I Cleaned My Microwave

I guess it’s arguably better than carrying a large fruit to a hot, staff-only after hours party at a Catskills resort.

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Sweet Pease came out today. I know you’re all imagining me jumping in my private jet and flying off with my girls to drink champagne and eat macarons on my private island, but no… that #GlamorousAuthorLife looked more like tossing a coconut curry in the crockpot, going to office, and then coming home to clean the house, because we’re having our house appraised tomorrow morning and I figure if the place is clean, the appraiser won’t notice all the stuff we haven’t upgraded…

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(Buy more copies of my books, y’all. I’ll drink sparkling wine from a shoe. Promise.)

The image above will take you to Amazon, but I have it on good authority the print edition is also live on Barnes & Noble as well.

 

If you’re interested in a signed paperback from me,  please feel free to use the form below.

A Maverick Year, or my book comes out tomorrow, but I’m writing about something else entirely.

I’m pretty sure that on the day before your book comes out you’re not supposed to be blogging about a work-in-progress, but I’m having what I like to call a maverick year over here, so I’ll just do what I want.

(A maverick year, for the record, means I have blogged once in a year’s time. That’s my story and I’m sticking with it.)

I was in Portland, Maine, this weekend, for about 24 hours. Unremarkable, really, since I live about two hours from Portland, and have dear friends there who feed me and let me sleep in their house. These same friends own Rising Tide Brewing Company, which is the relevant (and remarkable–because how awesome is that?) part.

I’ve probably mentioned this before, but some years ago on a similar visit to Portland, it was suggested to me by someone that brewing wasn’t sexy in the romance novel kind of way. I like gauntlets, so I pick up the shiny ones and take them home to mull over. Sometimes, shiny gauntlets get turned over so often, they end up resembling drafts of novels about a brewer and an actress, and they are set in Portland.

Now I find myself, on the eve of SWEET PEASE’s publication, pondering a delicious Pilsner I tasted over the weekend, one I completely coincidentally named my story after. Or one they completely coincidentally named after my yet-to-be published book. Either way.

I can’t wait to hear what everyone thinks of my return to Thornton and Kate Pease, but know that I’ve been hard at work on book three there, and this new thing, too.

I hope y’all are ready for more words, because I’m ready to give them to you.

And if you haven’t already: Click the image below to get your copy (print or Kindle!) of Sweet Pease, available Tuesday, November 14, 2017.

 

It All Starts With Catwoman

I don’t always write about Eartha Kitt, but when I do, it’s for Jeremy Flagg. This piece ran during a month of Superhero Geekery on his site..

~~~.

This is not about comic books, or superheroes, or even villains, really.

This is about Catwoman.

This is about being just a little bad, about being sexy and funny, and not taking yourself too seriously. Or: What I learned from Eartha Kitt.

There was something about her voice. The low, intimate timbre with the sharp delivery. The way she rolled those r’s. Purrrrfect.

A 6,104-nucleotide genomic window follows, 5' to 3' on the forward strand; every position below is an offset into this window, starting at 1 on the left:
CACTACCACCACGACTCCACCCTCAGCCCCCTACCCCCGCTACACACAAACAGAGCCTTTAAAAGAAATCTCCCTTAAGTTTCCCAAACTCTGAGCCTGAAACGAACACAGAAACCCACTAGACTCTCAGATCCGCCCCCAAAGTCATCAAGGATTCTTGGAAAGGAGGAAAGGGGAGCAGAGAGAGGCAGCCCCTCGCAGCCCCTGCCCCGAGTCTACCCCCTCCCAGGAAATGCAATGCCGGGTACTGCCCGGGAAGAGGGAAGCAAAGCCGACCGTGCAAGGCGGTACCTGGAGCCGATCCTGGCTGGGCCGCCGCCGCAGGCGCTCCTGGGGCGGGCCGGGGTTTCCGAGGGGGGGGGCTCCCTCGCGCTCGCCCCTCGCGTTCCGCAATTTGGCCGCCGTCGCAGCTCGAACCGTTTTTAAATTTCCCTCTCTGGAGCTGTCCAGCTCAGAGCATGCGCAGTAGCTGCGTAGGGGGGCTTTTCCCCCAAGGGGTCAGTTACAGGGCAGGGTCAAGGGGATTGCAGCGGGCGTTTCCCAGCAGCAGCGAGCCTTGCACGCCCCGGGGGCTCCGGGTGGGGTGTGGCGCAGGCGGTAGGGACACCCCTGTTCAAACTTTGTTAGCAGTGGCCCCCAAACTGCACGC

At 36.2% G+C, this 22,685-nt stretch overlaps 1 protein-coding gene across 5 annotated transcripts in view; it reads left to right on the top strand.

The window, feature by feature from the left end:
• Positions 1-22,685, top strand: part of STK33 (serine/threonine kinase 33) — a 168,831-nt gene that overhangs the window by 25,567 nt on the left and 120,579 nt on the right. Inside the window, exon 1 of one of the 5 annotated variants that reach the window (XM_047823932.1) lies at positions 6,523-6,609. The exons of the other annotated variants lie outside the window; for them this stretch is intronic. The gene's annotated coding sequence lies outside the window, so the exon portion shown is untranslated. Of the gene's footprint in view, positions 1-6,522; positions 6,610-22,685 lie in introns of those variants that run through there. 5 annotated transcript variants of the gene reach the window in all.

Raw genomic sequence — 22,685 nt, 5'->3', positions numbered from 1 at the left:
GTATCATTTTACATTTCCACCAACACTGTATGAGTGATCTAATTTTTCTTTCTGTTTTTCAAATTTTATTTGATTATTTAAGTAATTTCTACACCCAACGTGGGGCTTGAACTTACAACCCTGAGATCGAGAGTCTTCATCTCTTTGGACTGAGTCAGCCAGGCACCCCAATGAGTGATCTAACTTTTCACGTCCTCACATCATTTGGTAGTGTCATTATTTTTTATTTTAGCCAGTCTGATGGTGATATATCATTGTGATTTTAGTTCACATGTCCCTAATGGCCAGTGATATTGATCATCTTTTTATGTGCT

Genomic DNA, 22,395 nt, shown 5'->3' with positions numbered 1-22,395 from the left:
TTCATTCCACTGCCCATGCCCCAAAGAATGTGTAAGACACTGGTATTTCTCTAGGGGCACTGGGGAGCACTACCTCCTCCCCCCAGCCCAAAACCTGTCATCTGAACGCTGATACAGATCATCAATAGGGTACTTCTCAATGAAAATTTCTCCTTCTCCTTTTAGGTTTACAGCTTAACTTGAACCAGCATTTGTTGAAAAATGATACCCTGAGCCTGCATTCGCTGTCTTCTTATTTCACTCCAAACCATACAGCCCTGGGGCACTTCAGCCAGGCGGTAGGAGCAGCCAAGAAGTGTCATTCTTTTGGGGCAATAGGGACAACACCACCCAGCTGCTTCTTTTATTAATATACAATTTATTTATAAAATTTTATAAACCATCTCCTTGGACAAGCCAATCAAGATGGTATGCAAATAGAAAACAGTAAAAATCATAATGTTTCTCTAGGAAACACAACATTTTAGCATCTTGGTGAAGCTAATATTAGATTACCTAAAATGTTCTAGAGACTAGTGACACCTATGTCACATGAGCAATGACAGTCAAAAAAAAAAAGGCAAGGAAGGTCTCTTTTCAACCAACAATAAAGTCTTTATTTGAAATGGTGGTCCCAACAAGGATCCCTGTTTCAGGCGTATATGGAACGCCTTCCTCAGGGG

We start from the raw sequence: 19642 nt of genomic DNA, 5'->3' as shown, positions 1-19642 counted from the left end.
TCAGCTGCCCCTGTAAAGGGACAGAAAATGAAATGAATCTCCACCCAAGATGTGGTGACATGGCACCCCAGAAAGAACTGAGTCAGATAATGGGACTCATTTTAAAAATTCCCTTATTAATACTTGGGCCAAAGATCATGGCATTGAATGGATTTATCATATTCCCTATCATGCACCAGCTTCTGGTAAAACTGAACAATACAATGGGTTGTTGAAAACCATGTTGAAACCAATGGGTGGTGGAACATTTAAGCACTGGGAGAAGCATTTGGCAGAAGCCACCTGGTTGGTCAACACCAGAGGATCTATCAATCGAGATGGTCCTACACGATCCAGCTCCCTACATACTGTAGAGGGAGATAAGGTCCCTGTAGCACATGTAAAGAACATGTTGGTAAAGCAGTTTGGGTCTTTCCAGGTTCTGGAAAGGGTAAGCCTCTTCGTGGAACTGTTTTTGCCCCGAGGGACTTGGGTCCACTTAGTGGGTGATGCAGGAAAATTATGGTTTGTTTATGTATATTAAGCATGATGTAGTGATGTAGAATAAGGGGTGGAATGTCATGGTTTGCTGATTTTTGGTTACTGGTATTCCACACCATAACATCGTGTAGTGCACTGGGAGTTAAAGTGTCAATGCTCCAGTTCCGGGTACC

Same Bat time, same Bat channel. Early morning reruns of Adam West and Burt Ward ZAM!ing and POW!ing their way through the villains of Gotham were my first exposure to superheroes. There was always something in Batman’s eyes that let you in on the secret. Something cheeky and conspiratorial, though at five I couldn’t have explained that.

At five I just wanted to marry him when I grew up. Ahem.

Something else I couldn’t have described until years later was that Batman’s world was a boy’s world. Wealthy, charming Bruce Wayne, strong, clever Batman, reliably naughty, comical villains, and a roll-call of women I barely recall, all designed to satisfy the boys. Even Julie Newmar and Lee Meriwether’s feline glamour seemed to complement Batman.

Eartha Kitt Catwoman debut 1967
By ABC Television (eBayfrontback) [Public domain], via Wikimedia Commons
And then there was Eartha Kitt.

A third thing a five-year old can’t articulate: that woman was sexy as hell, but she was so much more than a packaged reflection of male attention. She was deliberately provocative. She owned the scene and her place in it. When she purred, I listened. She made being a bad girl look awfully powerful, even when the situation was completely ridiculous.

There’s a brilliant moment in which she pulls up alongside the Joker who’s attempting to look innocent walking down the streets of Gotham. She’s driving the most preposterous car imaginable, complete with a tail, eyes, cat ear wheel wells and a convertible bubble.

“You want a lift, big boy?”

In the ensuing 30 seconds or so, she manages to be saucy, snarky, and completely in possession of how goofy the whole thing is.

She transcended the camp of the show even while she was low-slung-belted-hips deep in it. She didn’t need the Joker–or Batman–to shine, but they sure were fun to toy with.

I think I looked for Eartha Kitt’s Catwoman in every heroine, every anti-heroine, every villainess I found after that. She set a strangely high bar for such an unrepentantly silly adaptation of the Batman story. In searching for that wonderful mix of humor, sex appeal, and sass (easier to articulate as you get older), I began to gravitate towards villains and bad girls–not necessarily in comics, but in other fandoms. Forget about blondes and their fun, bad girls had more power.

I am, for the record, the farthest thing from a bad girl, except that I write romance. (Just ask my son. He will tell you his mom writes inappropriate books.). I still haven’t forgotten Eartha Kitt; her voice is in my ear anytime I write a strong, provocative woman.